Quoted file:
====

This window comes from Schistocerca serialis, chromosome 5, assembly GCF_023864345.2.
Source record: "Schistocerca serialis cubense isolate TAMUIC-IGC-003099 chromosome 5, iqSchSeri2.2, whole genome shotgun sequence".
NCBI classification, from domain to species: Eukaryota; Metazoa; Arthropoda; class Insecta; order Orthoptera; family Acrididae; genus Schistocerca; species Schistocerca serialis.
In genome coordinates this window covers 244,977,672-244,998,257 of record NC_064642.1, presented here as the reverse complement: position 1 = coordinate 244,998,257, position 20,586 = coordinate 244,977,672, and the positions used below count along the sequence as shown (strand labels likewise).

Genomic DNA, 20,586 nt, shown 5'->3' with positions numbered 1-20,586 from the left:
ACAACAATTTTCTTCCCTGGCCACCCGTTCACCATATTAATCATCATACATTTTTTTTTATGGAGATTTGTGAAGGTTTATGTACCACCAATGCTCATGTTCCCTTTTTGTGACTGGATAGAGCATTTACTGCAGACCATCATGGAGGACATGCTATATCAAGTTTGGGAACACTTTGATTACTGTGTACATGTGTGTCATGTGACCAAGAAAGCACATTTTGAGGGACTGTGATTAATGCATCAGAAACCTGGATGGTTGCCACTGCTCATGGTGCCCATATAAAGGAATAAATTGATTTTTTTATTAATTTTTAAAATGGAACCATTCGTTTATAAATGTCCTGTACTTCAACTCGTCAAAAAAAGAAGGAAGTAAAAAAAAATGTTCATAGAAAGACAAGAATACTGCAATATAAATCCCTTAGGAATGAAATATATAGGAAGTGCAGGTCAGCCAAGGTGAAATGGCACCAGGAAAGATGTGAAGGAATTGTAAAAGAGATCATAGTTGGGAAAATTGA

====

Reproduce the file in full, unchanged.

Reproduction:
This window comes from Schistocerca serialis, chromosome 5, assembly GCF_023864345.2.
Source record: "Schistocerca serialis cubense isolate TAMUIC-IGC-003099 chromosome 5, iqSchSeri2.2, whole genome shotgun sequence".
NCBI classification, from domain to species: Eukaryota; Metazoa; Arthropoda; class Insecta; order Orthoptera; family Acrididae; genus Schistocerca; species Schistocerca serialis.
In genome coordinates this window covers 244,977,672-244,998,257 of record NC_064642.1, presented here as the reverse complement: position 1 = coordinate 244,998,257, position 20,586 = coordinate 244,977,672, and the positions used below count along the sequence as shown (strand labels likewise).

Genomic DNA, 20,586 nt, shown 5'->3' with positions numbered 1-20,586 from the left:
ACAACAATTTTCTTCCCTGGCCACCCGTTCACCATATTAATCATCATACATTTTTTTTTATGGAGATTTGTGAAGGTTTATGTACCACCAATGCTCATGTTCCCTTTTTGTGACTGGATAGAGCATTTACTGCAGACCATCATGGAGGACATGCTATATCAAGTTTGGGAACACTTTGATTACTGTGTACATGTGTGTCATGTGACCAAGAAAGCACATTTTGAGGGACTGTGATTAATGCATCAGAAACCTGGATGGTTGCCACTGCTCATGGTGCCCATATAAAGGAATAAATTGATTTTTTTATTAATTTTTAAAATGGAACCATTCGTTTATAAATGTCCTGTACTTCAACTCGTCAAAAAAAGAAGGAAGTAAAAAAAAATGTTCATAGAAAGACAAGAATACTGCAATATAAATCCCTTAGGAATGAAATATATAGGAAGTGCAGGTCAGCCAAGGTGAAATGGCACCAGGAAAGATGTGAAGGAATTGTAAAAGAGATCATAGTTGGGAAAATTGA